February 22, 2023
Bangladesh has abundant IT talent but insufficient jobs, while outlying cities in Japan suffer from a dire shortage of IT engineers. Seeing opportunities to meet the needs of both, JICA pieced together separate initiatives, initially launched 14 years ago, to create a new type of international cooperation project. This has attracted great interest and has even become the subject of a manga. To learn more, JICA spoke with two leaders of the project and a Bangladeshi IT engineer who now works at a Japanese company.
JICA’s IT human resource development project was born 14 years ago in 2008 out of the desire of Japanese computer specialists working as Japan Overseas Cooperation Volunteers (JOCVs) in Bangladesh to bolster the employment opportunities of talented, local youths by establishing a system of certifying their qualifications.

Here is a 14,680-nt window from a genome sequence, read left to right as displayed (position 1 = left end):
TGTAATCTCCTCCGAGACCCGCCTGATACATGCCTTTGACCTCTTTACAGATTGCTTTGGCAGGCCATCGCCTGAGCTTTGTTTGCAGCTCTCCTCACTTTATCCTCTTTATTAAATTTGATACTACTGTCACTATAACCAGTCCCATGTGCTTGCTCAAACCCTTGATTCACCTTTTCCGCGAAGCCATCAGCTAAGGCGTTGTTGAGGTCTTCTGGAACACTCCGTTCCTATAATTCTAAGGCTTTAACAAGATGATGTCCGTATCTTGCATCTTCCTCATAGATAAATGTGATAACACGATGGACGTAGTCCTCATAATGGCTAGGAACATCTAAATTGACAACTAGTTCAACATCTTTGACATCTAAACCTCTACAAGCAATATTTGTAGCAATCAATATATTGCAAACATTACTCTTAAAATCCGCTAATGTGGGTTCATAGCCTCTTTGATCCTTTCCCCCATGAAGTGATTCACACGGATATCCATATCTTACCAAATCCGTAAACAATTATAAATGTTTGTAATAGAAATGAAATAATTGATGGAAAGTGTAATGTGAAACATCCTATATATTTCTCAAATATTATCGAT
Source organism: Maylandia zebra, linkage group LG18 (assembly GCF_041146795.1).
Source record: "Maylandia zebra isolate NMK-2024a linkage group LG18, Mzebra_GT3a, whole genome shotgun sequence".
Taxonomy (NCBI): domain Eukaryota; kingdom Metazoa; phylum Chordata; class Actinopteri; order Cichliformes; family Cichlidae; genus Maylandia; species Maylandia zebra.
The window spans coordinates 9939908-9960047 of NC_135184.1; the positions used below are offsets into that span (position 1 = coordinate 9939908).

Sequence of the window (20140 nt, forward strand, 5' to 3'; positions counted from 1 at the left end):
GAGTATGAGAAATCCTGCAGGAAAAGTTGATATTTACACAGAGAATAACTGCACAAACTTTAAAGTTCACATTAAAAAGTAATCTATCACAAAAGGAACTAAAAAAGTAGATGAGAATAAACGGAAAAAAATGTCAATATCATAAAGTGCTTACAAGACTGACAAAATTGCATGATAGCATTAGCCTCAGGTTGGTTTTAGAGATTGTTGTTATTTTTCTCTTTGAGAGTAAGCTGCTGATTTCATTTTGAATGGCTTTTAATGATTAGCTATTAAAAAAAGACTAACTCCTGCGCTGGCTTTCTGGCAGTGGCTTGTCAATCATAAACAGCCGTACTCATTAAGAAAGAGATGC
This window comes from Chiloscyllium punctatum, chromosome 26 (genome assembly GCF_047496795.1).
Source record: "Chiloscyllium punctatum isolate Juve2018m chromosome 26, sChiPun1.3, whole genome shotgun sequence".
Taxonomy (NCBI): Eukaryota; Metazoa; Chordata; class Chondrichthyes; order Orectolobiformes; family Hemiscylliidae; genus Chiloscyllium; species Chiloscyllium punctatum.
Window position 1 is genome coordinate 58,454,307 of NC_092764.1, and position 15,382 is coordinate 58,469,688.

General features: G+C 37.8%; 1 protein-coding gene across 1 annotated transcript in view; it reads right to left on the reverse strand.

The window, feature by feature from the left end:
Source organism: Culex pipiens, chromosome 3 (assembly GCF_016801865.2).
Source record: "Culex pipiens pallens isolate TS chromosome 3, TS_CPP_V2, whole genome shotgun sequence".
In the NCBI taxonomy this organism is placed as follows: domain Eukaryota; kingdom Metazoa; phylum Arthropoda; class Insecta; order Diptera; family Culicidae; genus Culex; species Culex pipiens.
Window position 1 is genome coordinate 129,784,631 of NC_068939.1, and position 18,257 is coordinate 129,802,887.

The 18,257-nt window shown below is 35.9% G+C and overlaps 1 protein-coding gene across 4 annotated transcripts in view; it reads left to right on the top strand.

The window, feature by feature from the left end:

“Many young Bangladeshis speak English, they’re smart, and they’re very talented,” says Kano Tsuyoshi, a JICA staff member at the time who eventually took over the project from JOCV members. “Before the project’s launch, however, their career prospects were poor because Bangladesh lacked a national certification program for engineers.” Kano learned IT as a student. From personal experience, he knew that having a marketable skill could lead to big advances in one’s career.
For about five years from 2010, Kano Tsuyoshi led the project as a JICA staff member from both JICA’s headquarters and the Bangladesh office. Currently an associate professor at the Kanazawa Institute of Technology, he is still actively engaged in the project as a researcher.